Ushaw College - some reflections by Canon John Twisleton

A great discovery just outside Durham - Ushaw College! It’s a relatively new tourist attraction in the north east with entry fee a modest £3. Here I am with Brian my brother-in-law inside the main Chapel first completed by Augustus Pugin in 1847 then enlarged in 1879 to fit 350 to serve the burgeoning Roman Catholic community and its need for priests. Since 2011 Ushaw has been without trainee priests but it remains open for worship and for visitors like ourselves.

I’ve never seen a thumbscrew before! Here in a display cabinet at Ushaw College in County Durham is a reminder of cruelty associated with the demands of religion in this case my own religion, the Church of England. From 1559 until almost 1800 it was treason for a Roman Catholic priest to enter the country. The forfeit beyond thumbscrew torture was execution by being hung, cut down whilst still alive, your intestines dawn out and your body cut into quarters.

Ushaw College, Durham in the 1950s seen from the air. The College founded in 1808 was a part transfer from Douai College in Flanders where Roman Catholic priests trained for ministry among the underground RC community in England. The other part of Douai went south to Hertfordshire. Ironically it was the French Revolution that contributed to loosening anti-RC legislation since France confiscated all British property including Douai whose students were allowed home.

Cardinal William Allen (1531-94) looking down from the Refectory window at Ushaw College in Durham is a Marmite figure in English history. As Canon of York Minster he refused to swear allegiance to Henry VIII convinced many were being forced into Protestantism against their will. Allen fled abroad opening Douai seminary in Flanders ruled then from Spain and was instrumental in attaining the Pope’s excommunication of Queen Elizabeth. He helped plan the Spanish Armada (1588) and would have become Archbishop of Canterbury if it had succeeded!

My links with Edmund Campion SJ were renewed on my visit to Ushaw College where I viewed this engraving of  his torture on the rack. Like me Campion attended St John’s College in Oxford from where he fled to Douai. In 1970 our Church historian President Richard Southern invited the Jesuits to say Mass in Chapel on the day Campion was canonised in Rome and I attended. Southern preached on welcoming Campion home reciprocated later by a warm greeting from Pope Paul VI.

Muscular Christianity exhibited in the gym at Ushaw College! For almost 200 years it operated as a Roman Catholic institution at different levels, a seminary, a boarding school and quasi-university. Until the late 19th century RC men did not attend university partly due to the need to belong to the Church of England for admission. The mixing of ordinands with other men was somewhat radical at that period though an inevitable consequence of the marginalisation of RCs in English society.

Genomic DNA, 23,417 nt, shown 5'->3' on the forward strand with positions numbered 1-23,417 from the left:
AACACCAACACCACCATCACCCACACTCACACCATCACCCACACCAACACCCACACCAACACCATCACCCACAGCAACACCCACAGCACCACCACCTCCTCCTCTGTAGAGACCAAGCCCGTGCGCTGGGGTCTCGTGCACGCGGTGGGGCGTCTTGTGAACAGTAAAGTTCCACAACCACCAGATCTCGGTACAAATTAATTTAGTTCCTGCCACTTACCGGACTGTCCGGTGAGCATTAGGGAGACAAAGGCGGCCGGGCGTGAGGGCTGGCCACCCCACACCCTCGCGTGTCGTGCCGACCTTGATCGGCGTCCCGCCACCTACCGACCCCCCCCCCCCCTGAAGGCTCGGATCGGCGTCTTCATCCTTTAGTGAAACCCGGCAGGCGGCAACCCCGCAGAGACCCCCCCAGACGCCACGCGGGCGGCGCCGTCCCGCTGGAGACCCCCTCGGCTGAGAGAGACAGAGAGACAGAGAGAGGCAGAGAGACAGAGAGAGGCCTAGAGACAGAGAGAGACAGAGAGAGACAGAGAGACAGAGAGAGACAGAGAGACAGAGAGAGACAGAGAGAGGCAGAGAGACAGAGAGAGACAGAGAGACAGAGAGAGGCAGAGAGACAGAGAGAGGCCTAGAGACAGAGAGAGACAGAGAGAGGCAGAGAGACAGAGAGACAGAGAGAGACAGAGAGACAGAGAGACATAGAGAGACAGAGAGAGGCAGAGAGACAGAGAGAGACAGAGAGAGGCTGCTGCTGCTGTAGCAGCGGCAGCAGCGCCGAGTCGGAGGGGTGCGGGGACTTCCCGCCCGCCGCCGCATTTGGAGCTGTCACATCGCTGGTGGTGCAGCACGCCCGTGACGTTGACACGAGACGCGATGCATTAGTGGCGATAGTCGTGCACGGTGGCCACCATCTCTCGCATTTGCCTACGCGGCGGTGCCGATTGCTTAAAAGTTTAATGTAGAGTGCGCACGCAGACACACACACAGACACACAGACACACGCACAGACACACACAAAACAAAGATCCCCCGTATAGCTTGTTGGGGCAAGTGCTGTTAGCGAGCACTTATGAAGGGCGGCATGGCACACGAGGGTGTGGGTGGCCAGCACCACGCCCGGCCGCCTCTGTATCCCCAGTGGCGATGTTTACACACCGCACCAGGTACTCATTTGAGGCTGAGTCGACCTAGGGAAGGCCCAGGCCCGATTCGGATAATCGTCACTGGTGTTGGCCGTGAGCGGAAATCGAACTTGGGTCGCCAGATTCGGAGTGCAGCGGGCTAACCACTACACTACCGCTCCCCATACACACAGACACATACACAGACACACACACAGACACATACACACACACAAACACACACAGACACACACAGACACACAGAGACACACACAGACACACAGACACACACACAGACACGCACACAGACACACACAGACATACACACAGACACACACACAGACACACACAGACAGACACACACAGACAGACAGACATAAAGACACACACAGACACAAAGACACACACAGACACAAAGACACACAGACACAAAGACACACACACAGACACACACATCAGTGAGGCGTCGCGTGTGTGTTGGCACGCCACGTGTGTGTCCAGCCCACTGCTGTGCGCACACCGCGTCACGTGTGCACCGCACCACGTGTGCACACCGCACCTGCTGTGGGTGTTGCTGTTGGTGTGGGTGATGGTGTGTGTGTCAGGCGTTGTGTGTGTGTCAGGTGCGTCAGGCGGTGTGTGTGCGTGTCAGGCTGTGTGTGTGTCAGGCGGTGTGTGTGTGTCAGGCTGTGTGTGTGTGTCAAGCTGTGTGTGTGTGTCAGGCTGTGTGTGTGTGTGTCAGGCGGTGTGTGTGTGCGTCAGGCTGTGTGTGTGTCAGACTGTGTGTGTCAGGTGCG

‘Whose head is that saint holding?’ my sister-in-law asked as we encountered repeated images of the same touring Ushaw College outside Durham. There’s no direct connection between St Cuthbert (d687) and St Oswald (d642). It came when Oswald’s head got reburied with Cuthbert in Durham Cathedral. This  brought devotion to the two together as devotion to St Peter and St. Paul come together in Rome. The spread of Christianity in the north of England owes much to both hence their patronage of Ushaw.

Ever seen a game like this? It’s called ‘cat’ and was played at Ushaw College near Durham by priests in training and other youths. The game came from Ushaw’s former home at Douai in France. ‘Cat’ may be short for the French ‘quatorze’ or fourteen. Two teams of seven played a version of rounders round a circle. To provide all-round education boys at this seminary, boarding school and quasi-university took subjects like fencing and dancing alongside music and art.

This Carrara marble statue of St Joseph has looked down on trainee priests at Ushaw since 1853. Stationed in the second largest Chapel it matches Carrara’s Our Lady of Clemency that looks down the main Chapel. As protector of the Holy Family Joseph is a role model for priests called to lead and protect the Church. Pope Francis has special devotion to this saint in consequence of which his prayers are now requested at every Roman Catholic Mass.

Priests ascending the altar at Ushaw College are reminder of its historic role in English Roman Catholicism. Today there is less worship - one Mass a week - since priestly training moved from here in 2011 yet the splendid College buildings, its art and artefacts, draw thousands of tourists and pilgrims. Ushaw remains as a visitor attraction, conference centre, events venue and business hub in which the RC Church partners academic and business agencies in and around Durham.